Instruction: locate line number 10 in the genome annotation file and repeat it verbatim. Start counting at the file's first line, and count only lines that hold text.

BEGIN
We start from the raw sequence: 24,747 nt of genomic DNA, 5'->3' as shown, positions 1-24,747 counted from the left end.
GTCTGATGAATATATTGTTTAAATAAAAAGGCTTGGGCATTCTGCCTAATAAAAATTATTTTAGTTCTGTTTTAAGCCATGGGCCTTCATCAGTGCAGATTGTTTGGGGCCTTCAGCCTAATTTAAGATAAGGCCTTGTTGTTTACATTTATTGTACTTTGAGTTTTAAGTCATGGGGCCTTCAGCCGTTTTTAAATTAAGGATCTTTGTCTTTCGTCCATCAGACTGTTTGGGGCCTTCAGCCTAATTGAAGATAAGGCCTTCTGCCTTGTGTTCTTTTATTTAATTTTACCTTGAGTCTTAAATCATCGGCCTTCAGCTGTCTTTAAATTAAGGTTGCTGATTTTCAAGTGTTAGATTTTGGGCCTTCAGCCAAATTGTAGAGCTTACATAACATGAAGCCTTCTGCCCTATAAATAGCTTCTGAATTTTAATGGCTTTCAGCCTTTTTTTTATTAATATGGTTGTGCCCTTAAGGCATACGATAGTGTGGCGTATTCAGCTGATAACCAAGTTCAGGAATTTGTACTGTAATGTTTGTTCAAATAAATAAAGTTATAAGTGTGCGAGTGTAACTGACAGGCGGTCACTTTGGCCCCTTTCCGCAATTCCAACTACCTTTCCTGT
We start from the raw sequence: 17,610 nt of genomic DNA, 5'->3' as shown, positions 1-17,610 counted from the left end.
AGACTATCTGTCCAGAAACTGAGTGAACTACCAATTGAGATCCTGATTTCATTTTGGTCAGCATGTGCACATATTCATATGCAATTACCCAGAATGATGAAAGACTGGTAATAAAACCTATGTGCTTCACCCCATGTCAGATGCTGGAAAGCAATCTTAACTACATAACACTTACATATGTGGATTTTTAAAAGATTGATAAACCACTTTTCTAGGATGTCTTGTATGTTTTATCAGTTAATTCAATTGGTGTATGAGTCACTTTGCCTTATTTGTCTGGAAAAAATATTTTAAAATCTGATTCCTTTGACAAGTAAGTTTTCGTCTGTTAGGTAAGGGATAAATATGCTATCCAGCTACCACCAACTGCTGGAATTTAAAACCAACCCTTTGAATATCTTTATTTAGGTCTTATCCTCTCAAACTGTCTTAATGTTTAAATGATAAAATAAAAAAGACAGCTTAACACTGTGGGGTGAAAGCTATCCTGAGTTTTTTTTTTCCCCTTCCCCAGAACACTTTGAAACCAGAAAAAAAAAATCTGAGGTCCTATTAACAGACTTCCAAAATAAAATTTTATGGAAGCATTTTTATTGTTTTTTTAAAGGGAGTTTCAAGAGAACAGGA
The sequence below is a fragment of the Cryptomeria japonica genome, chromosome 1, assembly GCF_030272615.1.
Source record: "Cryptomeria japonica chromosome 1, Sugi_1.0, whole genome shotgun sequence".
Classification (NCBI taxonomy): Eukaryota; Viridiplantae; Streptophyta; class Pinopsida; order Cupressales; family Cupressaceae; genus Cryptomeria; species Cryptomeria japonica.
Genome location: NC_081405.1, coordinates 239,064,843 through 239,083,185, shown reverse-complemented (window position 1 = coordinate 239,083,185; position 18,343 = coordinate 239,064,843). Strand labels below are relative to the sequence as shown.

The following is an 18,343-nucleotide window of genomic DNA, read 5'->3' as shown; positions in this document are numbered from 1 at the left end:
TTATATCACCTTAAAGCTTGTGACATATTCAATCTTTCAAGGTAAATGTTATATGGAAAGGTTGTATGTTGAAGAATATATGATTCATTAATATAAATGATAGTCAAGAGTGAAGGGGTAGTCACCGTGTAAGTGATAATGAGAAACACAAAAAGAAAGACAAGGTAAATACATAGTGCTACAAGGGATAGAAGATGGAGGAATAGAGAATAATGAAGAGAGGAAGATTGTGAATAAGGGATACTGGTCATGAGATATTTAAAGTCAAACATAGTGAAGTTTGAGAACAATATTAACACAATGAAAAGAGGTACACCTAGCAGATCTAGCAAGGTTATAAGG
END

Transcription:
TTATATCACCTTAAAGCTTGTGACATATTCAATCTTTCAAGGTAAATGTTATATGGAAAGGTTGTATGTTGAAGAATATATGATTCATTAATATAAATGATAGTCAAGAGTGAAGGGGTAGTCACCGTGTAAGTGATAATGAGAAACACAAAAAGAAAGACAAGGTAAATACATAGTGCTACAAGGGATAGAAGATGGAGGAATAGAGAATAATGAAGAGAGGAAGATTGTGAATAAGGGATACTGGTCATGAGATATTTAAAGTCAAACATAGTGAAGTTTGAGAACAATATTAACACAATGAAAAGAGGTACACCTAGCAGATCTAGCAAGGTTATAAGG